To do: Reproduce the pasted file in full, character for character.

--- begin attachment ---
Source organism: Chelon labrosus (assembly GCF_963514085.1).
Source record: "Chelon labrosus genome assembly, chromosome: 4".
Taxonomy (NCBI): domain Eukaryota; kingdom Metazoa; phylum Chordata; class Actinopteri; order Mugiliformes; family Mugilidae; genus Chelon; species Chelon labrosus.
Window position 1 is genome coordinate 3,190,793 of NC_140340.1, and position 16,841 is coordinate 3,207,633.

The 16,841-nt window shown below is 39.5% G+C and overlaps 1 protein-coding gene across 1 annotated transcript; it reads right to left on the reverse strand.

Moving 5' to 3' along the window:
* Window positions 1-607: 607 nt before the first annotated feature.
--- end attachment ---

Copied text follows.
Source organism: Chelon labrosus (assembly GCF_963514085.1).
Source record: "Chelon labrosus genome assembly, chromosome: 4".
Taxonomy (NCBI): domain Eukaryota; kingdom Metazoa; phylum Chordata; class Actinopteri; order Mugiliformes; family Mugilidae; genus Chelon; species Chelon labrosus.
Window position 1 is genome coordinate 3,190,793 of NC_140340.1, and position 16,841 is coordinate 3,207,633.

The 16,841-nt window shown below is 39.5% G+C and overlaps 1 protein-coding gene across 1 annotated transcript; it reads right to left on the reverse strand.

Moving 5' to 3' along the window:
* Window positions 1-607: 607 nt before the first annotated feature.